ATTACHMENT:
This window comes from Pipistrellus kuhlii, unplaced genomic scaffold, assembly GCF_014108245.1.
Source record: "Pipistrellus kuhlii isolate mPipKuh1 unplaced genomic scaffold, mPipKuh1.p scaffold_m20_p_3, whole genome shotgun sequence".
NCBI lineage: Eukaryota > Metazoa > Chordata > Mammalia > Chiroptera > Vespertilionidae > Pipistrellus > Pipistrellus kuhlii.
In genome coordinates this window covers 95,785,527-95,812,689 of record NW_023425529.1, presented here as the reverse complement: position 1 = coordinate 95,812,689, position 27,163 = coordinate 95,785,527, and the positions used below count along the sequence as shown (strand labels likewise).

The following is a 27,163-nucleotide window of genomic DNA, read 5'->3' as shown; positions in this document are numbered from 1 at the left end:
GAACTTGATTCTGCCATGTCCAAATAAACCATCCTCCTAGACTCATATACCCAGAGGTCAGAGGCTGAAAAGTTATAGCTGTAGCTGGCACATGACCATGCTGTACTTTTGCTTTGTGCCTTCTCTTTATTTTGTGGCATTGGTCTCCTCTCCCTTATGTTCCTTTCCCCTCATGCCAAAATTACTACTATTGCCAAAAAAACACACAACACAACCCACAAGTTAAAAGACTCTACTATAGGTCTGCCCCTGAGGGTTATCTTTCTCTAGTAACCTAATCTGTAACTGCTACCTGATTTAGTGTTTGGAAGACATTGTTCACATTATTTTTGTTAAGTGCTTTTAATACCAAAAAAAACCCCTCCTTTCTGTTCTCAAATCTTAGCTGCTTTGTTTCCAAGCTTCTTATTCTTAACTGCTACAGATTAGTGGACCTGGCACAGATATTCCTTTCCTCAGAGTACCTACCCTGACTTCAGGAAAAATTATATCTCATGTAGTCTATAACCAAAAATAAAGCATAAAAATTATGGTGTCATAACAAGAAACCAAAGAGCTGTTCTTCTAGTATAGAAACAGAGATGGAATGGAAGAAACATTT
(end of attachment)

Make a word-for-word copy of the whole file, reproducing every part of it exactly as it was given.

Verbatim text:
This window comes from Pipistrellus kuhlii, unplaced genomic scaffold, assembly GCF_014108245.1.
Source record: "Pipistrellus kuhlii isolate mPipKuh1 unplaced genomic scaffold, mPipKuh1.p scaffold_m20_p_3, whole genome shotgun sequence".
NCBI lineage: Eukaryota > Metazoa > Chordata > Mammalia > Chiroptera > Vespertilionidae > Pipistrellus > Pipistrellus kuhlii.
In genome coordinates this window covers 95,785,527-95,812,689 of record NW_023425529.1, presented here as the reverse complement: position 1 = coordinate 95,812,689, position 27,163 = coordinate 95,785,527, and the positions used below count along the sequence as shown (strand labels likewise).

The following is a 27,163-nucleotide window of genomic DNA, read 5'->3' as shown; positions in this document are numbered from 1 at the left end:
GAACTTGATTCTGCCATGTCCAAATAAACCATCCTCCTAGACTCATATACCCAGAGGTCAGAGGCTGAAAAGTTATAGCTGTAGCTGGCACATGACCATGCTGTACTTTTGCTTTGTGCCTTCTCTTTATTTTGTGGCATTGGTCTCCTCTCCCTTATGTTCCTTTCCCCTCATGCCAAAATTACTACTATTGCCAAAAAAACACACAACACAACCCACAAGTTAAAAGACTCTACTATAGGTCTGCCCCTGAGGGTTATCTTTCTCTAGTAACCTAATCTGTAACTGCTACCTGATTTAGTGTTTGGAAGACATTGTTCACATTATTTTTGTTAAGTGCTTTTAATACCAAAAAAAACCCCTCCTTTCTGTTCTCAAATCTTAGCTGCTTTGTTTCCAAGCTTCTTATTCTTAACTGCTACAGATTAGTGGACCTGGCACAGATATTCCTTTCCTCAGAGTACCTACCCTGACTTCAGGAAAAATTATATCTCATGTAGTCTATAACCAAAAATAAAGCATAAAAATTATGGTGTCATAACAAGAAACCAAAGAGCTGTTCTTCTAGTATAGAAACAGAGATGGAATGGAAGAAACATTT